Wednesday, June 1, 2011

Finding a job in Youth Ministry: Communication

The biggest thing I learned in the search process last year, was Communication.  And I want to break down the communication into: Sending your Resume, Follow-up, and negotiations.

1.  Sending your Resume
   In the past I have just emailed or faxed a cover letter and my resume.   Lars Rood helped me change my resume.  Over the past 14 years, I have led camps and mission trips, spoke at many retreats and events, led worship, and many various other things outside of normal paid youth ministry.  Instead of having a five page resume, Lars helped me consolidate it into small sub areas of worship, program, speaking, and multi-media.   Lars also had me not only send my resume via email or fax but also send a hard copy.   Every church I met with or talked with said that was how I stood out over the hundreds of applicants.  Very few people send their resume in as a hard copy.   Lars pointed out to me that it takes ten seconds to email a resume, but it actually takes time and effort to buy resume paper, print it out, fold it, and mail it.  And that was one of the best tips he gave me.   I also enclosed in my packet to the churches a folder that broke down my different areas of youth ministry along with an audio or dvd of me speaking and leading worship.

2.  Follow-up

I always would send an email and call the head of the search committee and the staff person to make sure he/she received my resume.

Churches at this point separated themselves from me being interested or not.  Many of the search committees did not have a time frame, so they were very slow.  Several I did not interview with because it took too long and I was already into final rounds with other churches.

After having an interview I always sent a hand written thank you note to the Senior Pastor as well as the search committee.  I also sent an email and would sometimes call to personally thank them for their time.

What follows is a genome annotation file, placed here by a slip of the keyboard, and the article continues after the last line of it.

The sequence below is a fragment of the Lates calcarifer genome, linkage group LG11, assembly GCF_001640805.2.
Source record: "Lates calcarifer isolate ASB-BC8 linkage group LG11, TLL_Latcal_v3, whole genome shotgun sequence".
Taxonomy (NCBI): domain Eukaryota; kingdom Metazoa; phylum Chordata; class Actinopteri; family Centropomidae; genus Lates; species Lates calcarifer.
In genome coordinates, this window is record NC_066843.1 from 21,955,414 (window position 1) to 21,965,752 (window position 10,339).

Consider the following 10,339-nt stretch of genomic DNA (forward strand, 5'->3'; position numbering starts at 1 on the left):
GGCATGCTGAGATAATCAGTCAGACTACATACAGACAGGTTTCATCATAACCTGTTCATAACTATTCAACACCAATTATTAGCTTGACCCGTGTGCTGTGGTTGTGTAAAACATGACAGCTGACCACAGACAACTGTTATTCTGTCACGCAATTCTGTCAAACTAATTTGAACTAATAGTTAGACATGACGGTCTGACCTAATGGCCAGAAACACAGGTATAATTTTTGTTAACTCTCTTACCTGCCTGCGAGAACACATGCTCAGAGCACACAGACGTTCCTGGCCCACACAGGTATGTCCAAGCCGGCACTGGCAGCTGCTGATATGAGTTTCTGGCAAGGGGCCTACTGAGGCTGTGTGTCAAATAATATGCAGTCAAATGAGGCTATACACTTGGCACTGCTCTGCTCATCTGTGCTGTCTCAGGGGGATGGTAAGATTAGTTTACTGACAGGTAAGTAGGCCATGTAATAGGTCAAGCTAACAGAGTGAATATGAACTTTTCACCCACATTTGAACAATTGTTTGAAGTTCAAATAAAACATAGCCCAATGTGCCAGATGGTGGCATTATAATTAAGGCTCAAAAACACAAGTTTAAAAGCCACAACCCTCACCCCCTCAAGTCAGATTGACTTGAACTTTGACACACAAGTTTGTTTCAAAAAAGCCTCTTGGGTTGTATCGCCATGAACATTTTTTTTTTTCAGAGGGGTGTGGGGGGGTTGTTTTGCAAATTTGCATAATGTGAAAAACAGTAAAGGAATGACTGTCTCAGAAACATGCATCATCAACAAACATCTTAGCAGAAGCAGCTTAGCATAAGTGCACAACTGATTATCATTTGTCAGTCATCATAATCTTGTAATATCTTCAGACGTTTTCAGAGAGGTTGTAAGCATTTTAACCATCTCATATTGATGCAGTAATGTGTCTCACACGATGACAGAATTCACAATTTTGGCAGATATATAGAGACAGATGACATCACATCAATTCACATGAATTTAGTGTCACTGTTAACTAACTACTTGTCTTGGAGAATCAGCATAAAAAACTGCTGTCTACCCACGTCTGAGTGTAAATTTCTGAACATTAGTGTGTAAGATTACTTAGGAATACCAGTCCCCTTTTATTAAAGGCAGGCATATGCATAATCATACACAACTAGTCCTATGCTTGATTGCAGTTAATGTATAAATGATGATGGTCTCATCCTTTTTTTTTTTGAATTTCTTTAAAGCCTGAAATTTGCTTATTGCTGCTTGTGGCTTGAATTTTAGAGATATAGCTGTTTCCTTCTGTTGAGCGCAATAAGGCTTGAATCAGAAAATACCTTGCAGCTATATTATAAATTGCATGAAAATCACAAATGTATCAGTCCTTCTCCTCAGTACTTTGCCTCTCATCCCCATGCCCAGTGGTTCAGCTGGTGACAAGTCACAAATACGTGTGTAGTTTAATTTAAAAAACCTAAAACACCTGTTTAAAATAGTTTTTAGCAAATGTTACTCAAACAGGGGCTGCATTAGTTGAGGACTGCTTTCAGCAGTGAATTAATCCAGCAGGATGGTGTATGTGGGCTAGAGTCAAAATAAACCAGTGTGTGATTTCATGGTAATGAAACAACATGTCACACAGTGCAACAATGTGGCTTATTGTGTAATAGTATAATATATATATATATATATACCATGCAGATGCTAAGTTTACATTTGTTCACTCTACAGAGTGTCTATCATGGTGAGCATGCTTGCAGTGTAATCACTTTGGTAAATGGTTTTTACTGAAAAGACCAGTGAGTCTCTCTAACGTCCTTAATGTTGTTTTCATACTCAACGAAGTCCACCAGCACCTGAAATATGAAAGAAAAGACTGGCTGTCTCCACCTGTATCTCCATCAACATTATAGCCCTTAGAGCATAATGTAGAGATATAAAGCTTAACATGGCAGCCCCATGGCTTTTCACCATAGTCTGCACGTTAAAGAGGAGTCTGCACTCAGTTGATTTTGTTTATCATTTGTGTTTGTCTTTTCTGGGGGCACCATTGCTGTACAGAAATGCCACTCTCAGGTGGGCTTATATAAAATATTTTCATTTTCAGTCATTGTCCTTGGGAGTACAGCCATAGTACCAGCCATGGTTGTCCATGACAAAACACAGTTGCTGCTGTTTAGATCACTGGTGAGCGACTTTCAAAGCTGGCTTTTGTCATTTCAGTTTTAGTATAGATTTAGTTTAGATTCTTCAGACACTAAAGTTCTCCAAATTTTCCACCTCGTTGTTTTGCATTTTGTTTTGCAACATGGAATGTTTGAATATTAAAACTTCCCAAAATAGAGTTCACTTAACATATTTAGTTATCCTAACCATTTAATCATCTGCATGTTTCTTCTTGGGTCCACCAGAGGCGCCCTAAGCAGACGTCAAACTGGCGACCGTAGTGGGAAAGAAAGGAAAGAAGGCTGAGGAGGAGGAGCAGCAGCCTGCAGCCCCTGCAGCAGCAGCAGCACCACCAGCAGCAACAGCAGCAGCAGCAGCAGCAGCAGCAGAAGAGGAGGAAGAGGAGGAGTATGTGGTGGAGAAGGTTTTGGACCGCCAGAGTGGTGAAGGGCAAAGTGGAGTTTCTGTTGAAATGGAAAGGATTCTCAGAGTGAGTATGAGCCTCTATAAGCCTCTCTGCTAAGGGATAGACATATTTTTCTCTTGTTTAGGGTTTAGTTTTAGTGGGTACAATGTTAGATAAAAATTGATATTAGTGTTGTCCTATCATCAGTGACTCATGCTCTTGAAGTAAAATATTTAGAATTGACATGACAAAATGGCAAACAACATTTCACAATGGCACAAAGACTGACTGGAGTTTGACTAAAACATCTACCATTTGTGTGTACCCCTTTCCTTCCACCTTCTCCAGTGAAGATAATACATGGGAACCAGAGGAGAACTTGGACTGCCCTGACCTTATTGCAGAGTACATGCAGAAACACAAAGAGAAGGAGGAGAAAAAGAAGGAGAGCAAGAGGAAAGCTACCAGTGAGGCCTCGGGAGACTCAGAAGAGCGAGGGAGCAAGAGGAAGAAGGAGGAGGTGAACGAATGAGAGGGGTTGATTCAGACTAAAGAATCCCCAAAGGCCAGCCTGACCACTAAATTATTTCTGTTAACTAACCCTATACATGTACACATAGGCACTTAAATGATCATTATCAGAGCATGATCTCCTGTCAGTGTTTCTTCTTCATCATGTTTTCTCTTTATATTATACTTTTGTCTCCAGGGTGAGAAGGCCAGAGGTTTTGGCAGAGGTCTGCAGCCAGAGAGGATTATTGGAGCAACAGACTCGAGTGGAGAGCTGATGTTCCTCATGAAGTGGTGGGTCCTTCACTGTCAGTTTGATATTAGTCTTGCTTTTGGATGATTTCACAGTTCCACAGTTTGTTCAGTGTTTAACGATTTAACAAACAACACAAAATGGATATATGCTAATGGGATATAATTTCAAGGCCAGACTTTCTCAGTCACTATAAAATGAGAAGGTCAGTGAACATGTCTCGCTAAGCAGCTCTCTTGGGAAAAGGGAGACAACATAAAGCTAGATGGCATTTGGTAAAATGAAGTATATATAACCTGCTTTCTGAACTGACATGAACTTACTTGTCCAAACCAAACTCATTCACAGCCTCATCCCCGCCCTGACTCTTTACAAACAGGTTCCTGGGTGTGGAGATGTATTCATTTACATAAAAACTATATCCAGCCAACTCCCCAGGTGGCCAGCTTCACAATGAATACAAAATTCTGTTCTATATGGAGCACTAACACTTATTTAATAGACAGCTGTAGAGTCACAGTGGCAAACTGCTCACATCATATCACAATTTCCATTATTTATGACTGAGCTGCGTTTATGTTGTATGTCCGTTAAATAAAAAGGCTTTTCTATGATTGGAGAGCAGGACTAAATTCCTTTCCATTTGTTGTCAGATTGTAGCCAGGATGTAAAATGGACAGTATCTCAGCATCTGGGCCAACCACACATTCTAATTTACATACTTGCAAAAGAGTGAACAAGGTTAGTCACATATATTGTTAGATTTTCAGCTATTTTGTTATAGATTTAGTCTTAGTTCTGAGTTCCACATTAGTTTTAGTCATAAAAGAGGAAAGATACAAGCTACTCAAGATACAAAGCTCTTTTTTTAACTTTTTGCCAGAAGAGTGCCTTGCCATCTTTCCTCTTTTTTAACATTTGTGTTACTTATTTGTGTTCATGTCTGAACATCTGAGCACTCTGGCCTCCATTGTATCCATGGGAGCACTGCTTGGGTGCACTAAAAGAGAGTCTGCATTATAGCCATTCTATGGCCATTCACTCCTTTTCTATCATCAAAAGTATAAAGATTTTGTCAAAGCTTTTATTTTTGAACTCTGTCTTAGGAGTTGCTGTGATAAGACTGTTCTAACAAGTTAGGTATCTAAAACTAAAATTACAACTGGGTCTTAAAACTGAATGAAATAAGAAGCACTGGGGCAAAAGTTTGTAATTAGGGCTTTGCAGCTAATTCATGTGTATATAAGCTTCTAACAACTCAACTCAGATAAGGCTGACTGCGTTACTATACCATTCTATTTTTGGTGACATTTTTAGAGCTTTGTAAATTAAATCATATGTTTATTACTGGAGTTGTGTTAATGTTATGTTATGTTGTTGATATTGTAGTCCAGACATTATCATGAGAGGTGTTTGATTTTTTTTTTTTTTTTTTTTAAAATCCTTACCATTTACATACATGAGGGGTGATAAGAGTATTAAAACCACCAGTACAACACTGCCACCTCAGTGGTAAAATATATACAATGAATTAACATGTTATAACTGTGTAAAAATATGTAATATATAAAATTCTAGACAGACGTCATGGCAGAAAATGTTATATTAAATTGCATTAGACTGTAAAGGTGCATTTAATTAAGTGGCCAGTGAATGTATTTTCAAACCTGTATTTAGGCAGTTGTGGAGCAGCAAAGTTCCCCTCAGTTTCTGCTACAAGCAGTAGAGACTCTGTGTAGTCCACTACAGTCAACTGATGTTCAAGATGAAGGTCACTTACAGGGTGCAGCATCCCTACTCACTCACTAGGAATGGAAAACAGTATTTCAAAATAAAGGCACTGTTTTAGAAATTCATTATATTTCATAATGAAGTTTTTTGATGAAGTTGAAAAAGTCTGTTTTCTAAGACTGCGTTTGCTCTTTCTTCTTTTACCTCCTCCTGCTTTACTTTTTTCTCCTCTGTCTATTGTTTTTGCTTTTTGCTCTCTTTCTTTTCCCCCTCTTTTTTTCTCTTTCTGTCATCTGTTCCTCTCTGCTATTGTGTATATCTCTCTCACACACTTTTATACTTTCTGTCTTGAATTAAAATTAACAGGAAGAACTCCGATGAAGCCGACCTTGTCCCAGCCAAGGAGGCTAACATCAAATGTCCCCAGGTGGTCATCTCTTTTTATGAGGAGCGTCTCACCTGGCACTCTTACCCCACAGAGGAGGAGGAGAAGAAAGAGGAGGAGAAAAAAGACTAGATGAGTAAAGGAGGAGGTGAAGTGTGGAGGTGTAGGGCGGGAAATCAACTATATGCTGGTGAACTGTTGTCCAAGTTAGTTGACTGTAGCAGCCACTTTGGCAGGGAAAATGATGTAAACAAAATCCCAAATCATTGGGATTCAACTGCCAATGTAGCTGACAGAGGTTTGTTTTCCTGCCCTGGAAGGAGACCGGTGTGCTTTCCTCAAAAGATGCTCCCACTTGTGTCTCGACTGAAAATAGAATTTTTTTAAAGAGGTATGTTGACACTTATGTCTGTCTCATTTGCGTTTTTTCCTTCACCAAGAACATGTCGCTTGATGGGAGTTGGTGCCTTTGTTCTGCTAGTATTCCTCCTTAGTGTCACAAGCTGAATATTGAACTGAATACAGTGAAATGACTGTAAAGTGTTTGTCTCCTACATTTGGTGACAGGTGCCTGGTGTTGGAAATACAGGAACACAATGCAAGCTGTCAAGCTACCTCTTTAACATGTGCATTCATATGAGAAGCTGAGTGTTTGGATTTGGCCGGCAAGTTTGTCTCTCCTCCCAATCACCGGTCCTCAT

The best interview processes at several churches was when they would weekly call me or email and let me know where they were in the process.  But the sad thing is that was only about 3 churches.  The other churches I had to call or email to find out if I had made it to the next round.

3.  Negotiations

This was a problem with several churches I was very interested in.  They put out a job search, a job description but failed to have a final number of what their package would look like.  Many churches want years of experience and education but are not willing to meet the packages of someone who is married and has a family.  Several offers were very embarrassing to try to negotiate.  Others were very willing.  My hope and prayer for all churches currently looking for someone is that they take care of the youth workers.  I really feel that if they treated the negotiation process and gave better packages and benefits, we would not see as high of a turnover in youth ministry as we currently do.

More tomorrow!

1 comment:

  1. Great advice. The negotiations part is crucial. Ministry is a calling, but part of determining if you have been called to a church is getting a feel for how a church treats its staff. We should never be afraid to ask questions and expect answers. And not just abut salary and benefits, but also about youth ministry budgets and job desrcriptions. Loving this series!!!